National Apprenticeship Week is just one week away!
The Cheshire and Warrington Pledge Partnership are supporting National Apprenticeship Week and will be providing resources that helps inform young people, parents, carers, and anyone looking to change career prospects. Throughout this week and next, you will be able to find critical information that will allow you to make the best decision for yourself and support your child who may be interested in applying for an Apprenticeship once they have left school.
What is an Apprenticeship?
It’s time to talk about the Future!
An Apprenticeship is an opportunity for anyone seeking employment or a change of career. With thousands of businesses supporting those that are looking to get paid and learn on the job, it is a chance to gain qualifications on the side and gain industry experience. Anyone is eligible to apply for an Apprenticeship as there are no age restrictions.
There are numerous industries that are seeking Apprentices, to help future proof their organisations and train on the job. The idea that only trade industries recruit Apprentices is no longer true, there are multiple roles available in various industries such as; Marketing, HR, Finance and trade positions.
How do you start the conversation about Apprenticeships with your young person?
It is important that your child understands the available pathways to them, especially if they are currently a school leaver or getting ready to make their GCSE choices. As a parent, we understand that you want the best for your child and for them to have all of the necessary information to make an informed decision about their future. Starting that conversation as early as possible is beneficial and will allow you to discover all the information that you need surrounding the industry that your child is interested in, help you to understand the application process and ensure that your child is future ready.
Talking Futures: How you can support your young person
Even though Apprenticeships are available for anyone, they still have specific entry requirements. Most require a GCSE in Maths and English as a minimum. Apprenticeships can be competitive and the higher the Apprenticeship, ensuring that your child gains as many GCSEs will help them to stand out. Many employers are looking for those that demonstrate their interest in an Apprenticeship with them, for example, having some work experience in that specific industry or undertaking projects that has some relevance to the industry they are looking at will only help them.
What are employers looking for?
Employers are shining a light on the importance of ‘soft skills’ such as communication, team work, leadership and confidence. By developing a young persons soft skills, you will be helping them to stand out even further from the crowd, encouraging them to participate in events such as The Cheshire and Warrington Jobs and Apprenticeships Fairs and speak one to one with employers will help showcase to employers that your young person has a genuine interest in moving forward with them, that they are using their initiative to help themselves and serious about their next steps after school.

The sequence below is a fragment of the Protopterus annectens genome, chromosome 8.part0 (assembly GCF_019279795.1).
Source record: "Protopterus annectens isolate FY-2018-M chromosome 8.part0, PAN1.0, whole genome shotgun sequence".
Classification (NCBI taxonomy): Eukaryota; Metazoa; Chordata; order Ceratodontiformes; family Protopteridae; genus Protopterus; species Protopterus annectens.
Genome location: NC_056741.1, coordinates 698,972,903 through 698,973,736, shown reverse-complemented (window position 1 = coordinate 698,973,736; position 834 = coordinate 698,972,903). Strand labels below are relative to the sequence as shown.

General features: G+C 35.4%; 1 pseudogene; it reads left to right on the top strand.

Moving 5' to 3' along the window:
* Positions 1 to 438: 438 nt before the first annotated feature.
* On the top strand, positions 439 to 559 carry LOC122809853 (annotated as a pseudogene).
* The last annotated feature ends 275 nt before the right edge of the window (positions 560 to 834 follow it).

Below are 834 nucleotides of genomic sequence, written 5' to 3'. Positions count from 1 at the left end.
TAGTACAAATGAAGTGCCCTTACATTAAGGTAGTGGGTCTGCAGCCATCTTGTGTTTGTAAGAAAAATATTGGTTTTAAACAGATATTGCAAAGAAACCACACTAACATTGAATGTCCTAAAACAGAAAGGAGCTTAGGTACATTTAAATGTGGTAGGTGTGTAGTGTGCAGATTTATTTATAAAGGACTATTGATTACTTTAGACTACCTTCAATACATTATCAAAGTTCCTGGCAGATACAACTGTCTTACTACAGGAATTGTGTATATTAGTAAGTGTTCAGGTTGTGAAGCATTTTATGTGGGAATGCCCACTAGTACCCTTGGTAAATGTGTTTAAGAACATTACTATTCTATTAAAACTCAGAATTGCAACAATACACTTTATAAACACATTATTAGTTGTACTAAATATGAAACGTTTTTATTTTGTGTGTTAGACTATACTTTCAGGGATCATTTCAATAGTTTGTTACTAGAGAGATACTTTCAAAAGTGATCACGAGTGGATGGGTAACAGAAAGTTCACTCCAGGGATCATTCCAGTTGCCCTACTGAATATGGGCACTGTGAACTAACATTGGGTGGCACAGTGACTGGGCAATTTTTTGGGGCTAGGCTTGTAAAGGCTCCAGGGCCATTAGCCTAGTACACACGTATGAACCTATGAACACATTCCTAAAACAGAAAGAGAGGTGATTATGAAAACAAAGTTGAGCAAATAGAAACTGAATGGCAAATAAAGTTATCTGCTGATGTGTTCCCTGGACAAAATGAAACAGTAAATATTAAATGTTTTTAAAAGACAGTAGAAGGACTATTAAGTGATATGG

How do I ensure that my young person will take the right course for them?
Being an Apprentice doesn’t mean that you will no longer be visiting the classroom, Apprentices are required to attend classes that broadens their knowledge as well as a hand on approach on the job. By researching local Training Providers, you will be able to research a wide range of courses available.
What are the available pathways for 16+?
It is difficult to ensure that your young person is making the right choice for them if they don’t understand what options are available to them. It is important that you understand the different pathways that an over 16 can take in order to provide your young person with the best possible choices. There are three main options that are available once your young person is a school leaver, which has been summarised by Talking Futures:
T-levels were introduced in 2020 and are currently being rolled out across the country. Your child will take a two-year course designed with employers and spend approximately 80% of their time in a classroom setting at school or college and 20% on an industry placement with an employer. One T-level is equivalent to three A-levels.
Apprenticeships combine part-time study with training in a paid job. Your child will spend most of their time at work and at least 20% of their time ‘off-the-job’ studying, usually in a classroom setting at a college or with a training provider. From age 16, a young person will usually begin a level 2 or level 3 apprenticeship.
Most students select three subjects to study at A-level, over a two-year period. However, your child could choose to combine A-levels with other qualifications or to study more than three A-levels.
FIND OUT MORE
You can learn more about supporting your young person with their future by visiting Talking Futures which has a vast amount of resources available to help you.
Remember, you can still book onto our Jobs and Apprenticeships Fairs in Cheshire East and Warrington for FREE by CLICKING HERE.
Find out more about National Apprenticeship Week resources and events by CLICKING HERE.
posted: Monday 30 January